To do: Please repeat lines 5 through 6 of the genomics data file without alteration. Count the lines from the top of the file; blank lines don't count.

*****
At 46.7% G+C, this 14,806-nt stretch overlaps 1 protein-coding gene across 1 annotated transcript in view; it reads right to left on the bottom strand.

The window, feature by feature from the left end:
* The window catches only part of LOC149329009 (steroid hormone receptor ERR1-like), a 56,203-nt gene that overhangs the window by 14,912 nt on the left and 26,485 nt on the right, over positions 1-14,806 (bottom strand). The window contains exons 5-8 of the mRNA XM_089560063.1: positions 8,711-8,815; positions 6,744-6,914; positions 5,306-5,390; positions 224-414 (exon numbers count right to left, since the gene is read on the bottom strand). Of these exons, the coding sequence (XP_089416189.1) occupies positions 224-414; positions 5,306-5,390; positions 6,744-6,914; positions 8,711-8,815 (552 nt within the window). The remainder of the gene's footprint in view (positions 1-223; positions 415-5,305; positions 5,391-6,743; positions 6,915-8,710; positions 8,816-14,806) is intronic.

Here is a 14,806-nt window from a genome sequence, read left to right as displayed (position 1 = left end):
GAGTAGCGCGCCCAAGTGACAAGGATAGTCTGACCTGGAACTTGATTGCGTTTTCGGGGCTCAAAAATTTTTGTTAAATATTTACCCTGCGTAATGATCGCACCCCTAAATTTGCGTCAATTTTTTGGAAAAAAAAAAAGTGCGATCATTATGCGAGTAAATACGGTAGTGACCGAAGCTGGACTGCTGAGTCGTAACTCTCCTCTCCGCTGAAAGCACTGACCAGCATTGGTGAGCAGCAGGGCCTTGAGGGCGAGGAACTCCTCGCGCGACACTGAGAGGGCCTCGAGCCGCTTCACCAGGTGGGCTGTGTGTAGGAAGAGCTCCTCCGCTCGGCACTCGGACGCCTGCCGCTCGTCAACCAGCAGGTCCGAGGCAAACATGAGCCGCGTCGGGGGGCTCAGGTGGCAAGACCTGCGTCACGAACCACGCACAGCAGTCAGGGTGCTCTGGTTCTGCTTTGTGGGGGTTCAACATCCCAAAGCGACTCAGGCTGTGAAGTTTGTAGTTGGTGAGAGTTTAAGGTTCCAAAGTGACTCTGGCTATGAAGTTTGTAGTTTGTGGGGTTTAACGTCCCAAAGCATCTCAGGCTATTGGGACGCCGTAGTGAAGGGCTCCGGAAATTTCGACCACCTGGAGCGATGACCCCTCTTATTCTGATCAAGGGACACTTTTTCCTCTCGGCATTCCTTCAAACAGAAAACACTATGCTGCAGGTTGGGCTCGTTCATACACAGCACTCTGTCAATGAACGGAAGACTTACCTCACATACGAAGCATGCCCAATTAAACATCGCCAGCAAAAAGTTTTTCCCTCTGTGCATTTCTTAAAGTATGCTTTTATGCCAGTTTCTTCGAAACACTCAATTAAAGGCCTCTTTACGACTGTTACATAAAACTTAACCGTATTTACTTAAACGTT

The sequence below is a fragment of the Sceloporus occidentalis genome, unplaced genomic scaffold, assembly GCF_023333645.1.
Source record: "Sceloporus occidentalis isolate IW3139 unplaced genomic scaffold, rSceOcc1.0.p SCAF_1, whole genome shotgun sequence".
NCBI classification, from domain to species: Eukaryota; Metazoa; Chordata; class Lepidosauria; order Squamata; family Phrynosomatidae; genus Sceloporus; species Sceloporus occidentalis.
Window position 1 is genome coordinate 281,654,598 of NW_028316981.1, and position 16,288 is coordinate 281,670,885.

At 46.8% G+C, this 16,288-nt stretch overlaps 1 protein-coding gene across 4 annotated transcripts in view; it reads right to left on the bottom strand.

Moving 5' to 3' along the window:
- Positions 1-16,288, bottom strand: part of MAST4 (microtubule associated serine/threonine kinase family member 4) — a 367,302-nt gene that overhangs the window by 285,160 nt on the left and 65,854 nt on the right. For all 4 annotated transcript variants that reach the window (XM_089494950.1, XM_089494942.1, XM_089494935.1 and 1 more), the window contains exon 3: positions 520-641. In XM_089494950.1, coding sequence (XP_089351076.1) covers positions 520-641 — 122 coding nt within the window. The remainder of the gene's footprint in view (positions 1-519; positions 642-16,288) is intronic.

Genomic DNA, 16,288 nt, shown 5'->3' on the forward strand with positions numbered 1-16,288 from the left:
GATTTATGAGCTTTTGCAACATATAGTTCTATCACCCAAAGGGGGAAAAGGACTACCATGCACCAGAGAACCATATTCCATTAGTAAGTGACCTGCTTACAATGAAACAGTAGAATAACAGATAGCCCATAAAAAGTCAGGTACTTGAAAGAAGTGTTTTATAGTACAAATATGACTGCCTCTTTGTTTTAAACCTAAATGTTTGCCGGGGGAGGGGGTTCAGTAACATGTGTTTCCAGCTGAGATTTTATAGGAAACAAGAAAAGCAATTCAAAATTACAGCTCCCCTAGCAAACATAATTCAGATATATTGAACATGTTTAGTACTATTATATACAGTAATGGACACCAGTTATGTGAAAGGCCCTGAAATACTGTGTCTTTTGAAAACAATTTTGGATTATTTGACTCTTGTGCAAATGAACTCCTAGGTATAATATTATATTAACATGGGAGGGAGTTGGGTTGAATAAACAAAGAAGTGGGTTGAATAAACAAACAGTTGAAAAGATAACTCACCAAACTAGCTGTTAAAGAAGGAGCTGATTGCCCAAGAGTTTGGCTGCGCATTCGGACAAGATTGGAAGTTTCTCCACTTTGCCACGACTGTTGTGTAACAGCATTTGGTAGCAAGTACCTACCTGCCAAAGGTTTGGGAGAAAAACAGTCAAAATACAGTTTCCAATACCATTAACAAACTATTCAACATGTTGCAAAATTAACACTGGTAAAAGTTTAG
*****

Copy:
GAGTAGCGCGCCCAAGTGACAAGGATAGTCTGACCTGGAACTTGATTGCGTTTTCGGGGCTCAAAAATTTTTGTTAAATATTTACCCTGCGTAATGATCGCACCCCTAAATTTGCGTCAATTTTTTGGAAAAAAAAAAAGTGCGATCATTATGCGAGTAAATACGGTAGTGACCGAAGCTGGACTGCTGAGTCGTAACTCTCCTCTCCGCTGAAAGCACTGACCAGCATTGGTGAGCAGCAGGGCCTTGAGGGCGAGGAACTCCTCGCGCGACACTGAGAGGGCCTCGAGCCGCTTCACCAGGTGGGCTGTGTGTAGGAAGAGCTCCTCCGCTCGGCACTCGGACGCCTGCCGCTCGTCAACCAGCAGGTCCGAGGCAAACATGAGCCGCGTCGGGGGGCTCAGGTGGCAAGACCTGCGTCACGAACCACGCACAGCAGTCAGGGTGCTCTGGTTCTGCTTTGTGGGGGTTCAACATCCCAAAGCGACTCAGGCTGTGAAGTTTGTAGTTGGTGAGAGTTTAAGGTTCCAAAGTGACTCTGGCTATGAAGTTTGTAGTTTGTGGGGTTTAACGTCCCAAAGCATCTCAGGCTATTGGGACGCCGTAGTGAAGGGCTCCGGAAATTTCGACCACCTGGAGCGATGACCCCTCTTATTCTGATCAAGGGACACTTTTTCCTCTCGGCATTCCTTCAAACAGAAAACACTATGCTGCAGGTTGGGCTCGTTCATACACAGCACTCTGTCAATGAACGGAAGACTTACCTCACATACGAAGCATGCCCAATTAAACATCGCCAGCAAAAAGTTTTTCCCTCTGTGCATTTCTTAAAGTATGCTTTTATGCCAGTTTCTTCGAAACACTCAATTAAAGGCCTCTTTACGACTGTTACATAAAACTTAACCGTATTTACTTAAACGTT

The sequence below is a fragment of the Sceloporus occidentalis genome, unplaced genomic scaffold, assembly GCF_023333645.1.